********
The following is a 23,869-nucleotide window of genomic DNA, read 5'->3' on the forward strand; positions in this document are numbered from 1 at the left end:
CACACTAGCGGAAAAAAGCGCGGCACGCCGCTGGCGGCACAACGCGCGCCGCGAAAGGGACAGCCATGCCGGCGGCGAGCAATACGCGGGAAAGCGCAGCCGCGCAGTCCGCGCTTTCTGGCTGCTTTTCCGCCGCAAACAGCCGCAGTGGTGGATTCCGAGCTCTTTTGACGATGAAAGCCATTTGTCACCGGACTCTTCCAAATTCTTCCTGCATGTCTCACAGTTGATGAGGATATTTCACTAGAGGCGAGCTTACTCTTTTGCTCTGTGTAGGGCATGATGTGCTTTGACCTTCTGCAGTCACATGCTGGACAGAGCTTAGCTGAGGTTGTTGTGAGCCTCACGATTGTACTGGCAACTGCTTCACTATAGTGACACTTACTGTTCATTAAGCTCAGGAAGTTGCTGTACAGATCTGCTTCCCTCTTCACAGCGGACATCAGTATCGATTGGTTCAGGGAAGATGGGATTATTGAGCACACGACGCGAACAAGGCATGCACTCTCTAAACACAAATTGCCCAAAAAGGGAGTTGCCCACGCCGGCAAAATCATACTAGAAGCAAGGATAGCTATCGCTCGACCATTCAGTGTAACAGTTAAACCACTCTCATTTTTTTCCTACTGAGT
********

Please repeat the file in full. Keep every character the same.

The following is a 23,869-nucleotide window of genomic DNA, read 5'->3' on the forward strand; positions in this document are numbered from 1 at the left end:
CACACTAGCGGAAAAAAGCGCGGCACGCCGCTGGCGGCACAACGCGCGCCGCGAAAGGGACAGCCATGCCGGCGGCGAGCAATACGCGGGAAAGCGCAGCCGCGCAGTCCGCGCTTTCTGGCTGCTTTTCCGCCGCAAACAGCCGCAGTGGTGGATTCCGAGCTCTTTTGACGATGAAAGCCATTTGTCACCGGACTCTTCCAAATTCTTCCTGCATGTCTCACAGTTGATGAGGATATTTCACTAGAGGCGAGCTTACTCTTTTGCTCTGTGTAGGGCATGATGTGCTTTGACCTTCTGCAGTCACATGCTGGACAGAGCTTAGCTGAGGTTGTTGTGAGCCTCACGATTGTACTGGCAACTGCTTCACTATAGTGACACTTACTGTTCATTAAGCTCAGGAAGTTGCTGTACAGATCTGCTTCCCTCTTCACAGCGGACATCAGTATCGATTGGTTCAGGGAAGATGGGATTATTGAGCACACGACGCGAACAAGGCATGCACTCTCTAAACACAAATTGCCCAAAAAGGGAGTTGCCCACGCCGGCAAAATCATACTAGAAGCAAGGATAGCTATCGCTCGACCATTCAGTGTAACAGTTAAACCACTCTCATTTTTTTCCTACTGAGT